Living in India can be relied upon to regularly dump upon you a barrelful of shittiness.
If you’re poor, you’re just screwed. If you’re on the middle rungs, you’re miserable because you’re perpetually struggling not to become poor while dreaming of making it good. And if you are in money – and have a conscience – you’re surrounded by choices that never allow you to do enough.
Take this small instance.
You hire somebody to come clean, dust and tidy your house. After a while, you realise they’re dependable and reliable and you can trust them with the house keys when you’re travelling. And because you don’t do things like dock them salary for days they’re ill (or can’t send a replacement), they hope and trust in you enough to start highlighting all their many many woes.
Unknown illnesses that require tests and medication equivalent to half a month’s salary. The need for more than two pairs of uniforms for the kids they’re putting through school. The fact that they continue to work although they’ve been medically ordered not to, because of malnutrition and malfunctioning organs. How they have to queue up for water at 4am and make their teenage daugther bathe at that hour to avoid prying eyes. Jealous relatives and neighbours who begrudge a small gift some employer may have passed on because it was unwanted.
So you help them. You help them with their paperwork, you apprise them of government schemes they can benefit from, you stand witness for them at banks and potential employers, you encourage them to get proper treatment with the extra money you’ve just handed them, you give them home remedies and buy them fruits so that they’re healthier.
Because you can. Because you want to. Because who else will do it. And you feel good about helping at least a few people, and you feel good about being able to help at least somebody directly and tangibly. And you think it’s all straightforward.
But consider this.
You want to give them a treat. You realise that with all their work and chores, they never get time to even go for a movie, and in any case, there are increasingly fewer places they can go to in our cities where they will not be turned away by the high prices and the security guards who are under instruction to let only a certain class of people in. You also know that they live near (and have to pass by) an area that hosts dozens of slightly upmarket restaurants where a single meal costs around a tenth of their monthly income – a meal you have about thrice a month. A meal consisting of ingredients they have never even heard of, or contemplated, or if they have, can only have dreamt of.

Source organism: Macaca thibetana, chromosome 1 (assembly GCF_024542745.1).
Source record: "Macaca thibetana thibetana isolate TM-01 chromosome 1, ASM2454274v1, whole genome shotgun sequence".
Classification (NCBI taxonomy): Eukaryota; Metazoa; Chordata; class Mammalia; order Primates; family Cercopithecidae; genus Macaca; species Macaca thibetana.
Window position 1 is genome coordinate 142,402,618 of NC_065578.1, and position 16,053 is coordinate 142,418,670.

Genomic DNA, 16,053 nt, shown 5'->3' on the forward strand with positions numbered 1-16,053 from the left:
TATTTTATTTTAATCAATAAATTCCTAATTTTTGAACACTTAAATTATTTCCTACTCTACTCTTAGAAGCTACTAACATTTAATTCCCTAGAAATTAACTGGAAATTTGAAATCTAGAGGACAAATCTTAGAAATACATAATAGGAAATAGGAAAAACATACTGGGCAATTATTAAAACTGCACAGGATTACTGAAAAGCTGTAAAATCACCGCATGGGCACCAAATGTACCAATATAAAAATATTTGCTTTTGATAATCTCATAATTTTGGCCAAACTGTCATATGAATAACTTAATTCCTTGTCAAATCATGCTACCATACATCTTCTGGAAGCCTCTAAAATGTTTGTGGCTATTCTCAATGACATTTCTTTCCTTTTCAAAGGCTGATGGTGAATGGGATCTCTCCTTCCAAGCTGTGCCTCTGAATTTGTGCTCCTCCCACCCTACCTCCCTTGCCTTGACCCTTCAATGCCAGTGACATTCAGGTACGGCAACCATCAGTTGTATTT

So you think of taking their whole family out for a movie, followed by a nice meal at one of those restaurants. You imagine the sheer, unalloyed pleasue of them laughing and cheering and whistling at a paisa vasool Bollywood flick. And the delighted curiousity of tasting food that is new, that is filling, and that is bahut faaaancy. It’s a small gesture for you, it would be something they would enjoy and remember, and everybody needs a respite from drudgery.
Because you then suspect that they would prefer to have that money and use it to buy necessities they’ve been denying themselves, or buy some material for their farm back home, or put aside for emergencies, or even just treat themselves to an expensive ice cream. Because they could always do with a little more money.
And you wonder how much of this is your own selfishness talking, your own desire to have done good. You consider whether they would be happy you got them into a posh restaurant with heavy cutlery and napkins and where obseqious waiters call them sir and madam, or whether they will resent you for taking them to a place where they clearly stand out as not belonging. You realise it’s easy for you to not care about what others think, but it might only make them more ashamed of what they perceive as their inadequances and ignorance.
So here you are.
Torn between giving them the money which they could immediately use and make their lives a little more comfortable, or treating them to an experience they would never otherwise, and which you hope would make their lives just a tad more happier*. Unable to even ask them to choose, because how can they judge what they haven’t experienced. And because asking them simply shunts off the misery of second-guessing onto them. And because offering them the choice only makes them more aware of what they’re missing.
And so here you are. Trying to choose. Failing miserably to do so.
*Yes, you could do compromise and do both. But the dilemma still applies – just doubles.